Robert Klein Engler-


They are together on the campus grass.
Sophomores, maybe, on the grass not far
from Old Main, not far from Jefferson Hill,
not far from the overhanging chestnut
tree that has yet to cast an inky shadow
and darken the fresh, spring grass.

She reaches over to place her arm across
his chest, then pecks a kiss. Quickly. Look
up! Did any one see us kiss on the grass
by the wide chestnut tree, not far from
Old Main? Did anyone see the first kiss
of spring on the green, green grass?

I did, and remember the tide of green
that rushed in me, overflowing the dam
of books, to flood all my good intentions.
What rose in me rises in them, so I won’t
tell them about who sleeps below the grass
or of the church bell that tolls the hours.

I won’t tell them how a kiss tastes like
earth and grass. Why ruin the surprise.
I won’t tell them how they say all flesh
is grass or how to turn the grass to words.
Let them find it out alone by the dogwood
flowering white and the yellow tulip bed.



There’s always something left undone.
There’s always the dark heartache that
never sees the sun. There’s always the wish
that flies away and the hope for just one
more day. Always, always, the deep well
of the heart. Always, the magnolias and
the corrugated shack, always the trusting
cattle, heads bowed down. Always, the
confetti of swallows against the evening sky,
and the clack of wheels that say, “good-bye.”
Always the urge to tell, always, the rusted plow,
and a darkened window with a half-torn shade,
always the wanderer from home and noontime
bells, the broken promise and the poem.

Always the silence of the grave, always
the bed, the sigh, the wave. Always a golden
bauble just out of reach, always the cypress
hung with moss, the white heron on its glide,
always the cross and the doubt like an itch,
always the holding on and the reluctant
letting go, always the swallowed, “No.”
Always grass in summer and in winter gone,
and something in the soul like a splinter,
always the drought and the flood, always
birth and blood. Always fire and water, sons
and daughters, always hail, always nails.
Always the sky above like hands that bless,
always the prayer for grace to say, “Yes.”



There’s a pair of crutches on the overhang,
above the doors leading to the Jackson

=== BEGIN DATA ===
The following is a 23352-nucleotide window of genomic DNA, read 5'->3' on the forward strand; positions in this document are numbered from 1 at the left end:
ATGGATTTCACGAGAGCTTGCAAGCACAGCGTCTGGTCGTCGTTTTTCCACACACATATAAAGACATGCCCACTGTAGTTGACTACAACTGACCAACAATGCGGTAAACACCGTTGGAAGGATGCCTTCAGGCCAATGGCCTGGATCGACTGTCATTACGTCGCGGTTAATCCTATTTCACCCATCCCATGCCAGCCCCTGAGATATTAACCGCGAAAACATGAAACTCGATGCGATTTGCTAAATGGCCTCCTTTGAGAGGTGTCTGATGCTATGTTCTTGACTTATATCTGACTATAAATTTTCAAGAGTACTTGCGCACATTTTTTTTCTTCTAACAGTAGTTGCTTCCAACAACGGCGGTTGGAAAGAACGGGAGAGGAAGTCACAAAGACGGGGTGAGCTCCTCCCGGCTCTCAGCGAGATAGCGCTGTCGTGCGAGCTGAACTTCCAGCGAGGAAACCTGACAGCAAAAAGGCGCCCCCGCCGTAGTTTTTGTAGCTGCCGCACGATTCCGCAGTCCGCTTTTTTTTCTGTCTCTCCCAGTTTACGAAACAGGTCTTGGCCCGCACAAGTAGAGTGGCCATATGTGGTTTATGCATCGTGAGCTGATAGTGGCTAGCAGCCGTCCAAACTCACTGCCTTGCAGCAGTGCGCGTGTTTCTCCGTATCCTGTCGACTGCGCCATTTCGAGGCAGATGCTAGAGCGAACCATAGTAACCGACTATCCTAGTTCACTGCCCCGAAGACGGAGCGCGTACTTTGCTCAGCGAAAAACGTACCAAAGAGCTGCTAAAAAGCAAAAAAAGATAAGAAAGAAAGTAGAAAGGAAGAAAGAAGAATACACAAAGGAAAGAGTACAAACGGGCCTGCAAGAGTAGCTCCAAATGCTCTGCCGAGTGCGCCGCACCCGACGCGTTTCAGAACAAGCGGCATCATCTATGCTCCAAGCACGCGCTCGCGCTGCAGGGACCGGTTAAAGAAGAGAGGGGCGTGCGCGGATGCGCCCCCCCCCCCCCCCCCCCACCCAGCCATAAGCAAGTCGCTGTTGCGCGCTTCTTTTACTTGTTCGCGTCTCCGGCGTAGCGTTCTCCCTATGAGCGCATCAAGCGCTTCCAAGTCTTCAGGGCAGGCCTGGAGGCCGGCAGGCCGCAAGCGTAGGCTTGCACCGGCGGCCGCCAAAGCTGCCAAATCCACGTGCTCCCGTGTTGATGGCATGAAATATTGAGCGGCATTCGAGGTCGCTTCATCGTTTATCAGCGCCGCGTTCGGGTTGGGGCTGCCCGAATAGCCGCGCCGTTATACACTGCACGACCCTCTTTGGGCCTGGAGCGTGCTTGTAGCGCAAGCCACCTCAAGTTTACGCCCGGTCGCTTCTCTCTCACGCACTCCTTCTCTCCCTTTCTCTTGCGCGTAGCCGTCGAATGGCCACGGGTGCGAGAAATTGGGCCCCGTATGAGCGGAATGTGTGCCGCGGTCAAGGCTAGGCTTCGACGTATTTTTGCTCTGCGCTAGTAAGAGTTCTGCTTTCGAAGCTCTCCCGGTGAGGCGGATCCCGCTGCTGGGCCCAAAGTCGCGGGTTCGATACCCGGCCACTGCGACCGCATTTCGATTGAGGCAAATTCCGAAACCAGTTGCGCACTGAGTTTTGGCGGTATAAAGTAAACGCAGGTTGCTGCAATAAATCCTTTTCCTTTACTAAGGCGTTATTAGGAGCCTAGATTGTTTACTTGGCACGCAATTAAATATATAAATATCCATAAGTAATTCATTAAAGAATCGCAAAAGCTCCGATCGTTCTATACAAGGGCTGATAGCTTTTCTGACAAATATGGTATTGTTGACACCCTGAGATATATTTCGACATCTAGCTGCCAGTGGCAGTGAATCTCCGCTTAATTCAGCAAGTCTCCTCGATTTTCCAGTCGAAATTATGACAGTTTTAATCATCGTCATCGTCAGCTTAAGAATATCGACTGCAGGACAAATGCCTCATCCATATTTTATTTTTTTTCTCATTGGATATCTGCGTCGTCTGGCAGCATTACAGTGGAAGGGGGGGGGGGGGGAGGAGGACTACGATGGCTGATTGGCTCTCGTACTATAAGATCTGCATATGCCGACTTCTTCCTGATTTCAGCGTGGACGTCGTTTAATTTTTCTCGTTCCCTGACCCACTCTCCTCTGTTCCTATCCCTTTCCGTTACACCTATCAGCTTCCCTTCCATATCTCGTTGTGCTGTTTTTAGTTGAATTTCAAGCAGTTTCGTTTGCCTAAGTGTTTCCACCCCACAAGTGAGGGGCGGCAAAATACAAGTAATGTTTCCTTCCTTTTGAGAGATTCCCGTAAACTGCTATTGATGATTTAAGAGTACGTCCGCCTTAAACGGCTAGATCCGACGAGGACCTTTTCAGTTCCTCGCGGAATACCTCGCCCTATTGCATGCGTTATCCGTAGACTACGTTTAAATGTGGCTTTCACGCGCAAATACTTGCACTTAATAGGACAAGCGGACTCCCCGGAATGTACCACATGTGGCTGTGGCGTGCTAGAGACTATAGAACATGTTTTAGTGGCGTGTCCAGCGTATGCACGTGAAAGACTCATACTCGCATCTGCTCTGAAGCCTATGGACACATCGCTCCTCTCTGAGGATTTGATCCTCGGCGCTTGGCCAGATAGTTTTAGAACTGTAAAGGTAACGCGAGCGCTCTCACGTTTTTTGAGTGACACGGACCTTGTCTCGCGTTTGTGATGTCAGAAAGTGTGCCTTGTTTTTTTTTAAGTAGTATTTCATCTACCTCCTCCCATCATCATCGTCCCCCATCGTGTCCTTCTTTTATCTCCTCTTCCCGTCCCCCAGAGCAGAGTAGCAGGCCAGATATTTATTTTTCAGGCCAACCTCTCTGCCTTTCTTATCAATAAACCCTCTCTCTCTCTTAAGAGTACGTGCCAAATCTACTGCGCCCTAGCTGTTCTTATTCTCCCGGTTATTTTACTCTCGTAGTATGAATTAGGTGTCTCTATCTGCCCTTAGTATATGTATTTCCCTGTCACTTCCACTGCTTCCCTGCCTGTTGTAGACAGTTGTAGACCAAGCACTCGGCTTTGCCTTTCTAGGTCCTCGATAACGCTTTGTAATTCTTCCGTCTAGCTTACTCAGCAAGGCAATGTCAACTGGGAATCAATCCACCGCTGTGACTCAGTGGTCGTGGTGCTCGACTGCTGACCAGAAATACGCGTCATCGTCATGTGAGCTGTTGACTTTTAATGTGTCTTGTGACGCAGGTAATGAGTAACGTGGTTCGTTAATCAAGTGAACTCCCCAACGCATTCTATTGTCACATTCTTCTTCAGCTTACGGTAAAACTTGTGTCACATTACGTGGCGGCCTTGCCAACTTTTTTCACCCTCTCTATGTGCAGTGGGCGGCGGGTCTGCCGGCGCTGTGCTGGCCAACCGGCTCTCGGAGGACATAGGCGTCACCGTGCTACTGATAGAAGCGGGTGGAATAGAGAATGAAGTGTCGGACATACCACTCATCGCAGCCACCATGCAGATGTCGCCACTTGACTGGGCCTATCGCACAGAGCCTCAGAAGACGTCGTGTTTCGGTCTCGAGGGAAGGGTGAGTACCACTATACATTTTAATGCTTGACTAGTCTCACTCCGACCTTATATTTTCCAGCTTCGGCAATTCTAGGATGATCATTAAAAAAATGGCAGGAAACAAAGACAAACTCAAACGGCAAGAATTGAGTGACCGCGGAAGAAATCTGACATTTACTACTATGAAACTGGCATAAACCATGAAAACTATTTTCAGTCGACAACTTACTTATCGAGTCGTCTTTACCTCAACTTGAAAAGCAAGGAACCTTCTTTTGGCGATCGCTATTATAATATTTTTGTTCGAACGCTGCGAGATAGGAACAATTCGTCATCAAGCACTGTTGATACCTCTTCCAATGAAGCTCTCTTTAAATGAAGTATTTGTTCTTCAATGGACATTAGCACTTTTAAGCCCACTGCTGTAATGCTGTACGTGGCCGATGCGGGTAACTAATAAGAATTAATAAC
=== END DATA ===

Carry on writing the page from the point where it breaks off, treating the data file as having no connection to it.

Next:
Station. You can’t see them from the street,
but you can from the fifth floor of the King
Edward Hotel. OK. What’s the story, here?
A miracle: “Upon arriving at Jackson, suddenly,
I could walk again.” Or just common cruelty?
“Dem mothafuckers took my crutches and
threw dem up dare. Lord, what I gonna do?”
Then, there are those who think it’s funny.
Or maybe just the same old daily trouble.
No matter, “Trouble gonna cost ya money.”



The fuckin’ L runs late, so I am late.
A homeless guy then greets me at the stairs,
his hand held out. I never take the bait.
Some emo brats go through the doors in pairs.

Last night the garbage laid in frozen piles,
the union called a strike. It’s been a week
since they rolled out a truck. The turnstile’s
broke. This transit thing’s almost antique.

My girlfriend says there’s drugs at school.
The sales tax is now past 10 percent.
My friend got fired. She told a joke. The fool.
Milk’s high. Why I can hardly pay the rent.

Still, I can’t decide: Adopt a Chinese kid,
or get a compost bin without a lid.


Robert Klein Engler lives in Des Plaines, Illinois and sometimes New Orleans. Many of Robert’s poems, stories and photographs are set in the Crescent City. His long poem, The Accomplishment of Metaphor and the Necessity of Suffering, set partially in New Orleans, is published by Headwaters Press, Medusa, New York, 2004. He has received an Illinois Arts Council award for his “Three Poems for Kabbalah.” If you google his name, then you may find his work on the Internet. Link with him at Facebook.com to see examples of his recent paintings and photographs. Some of his books are available at Lulu.com.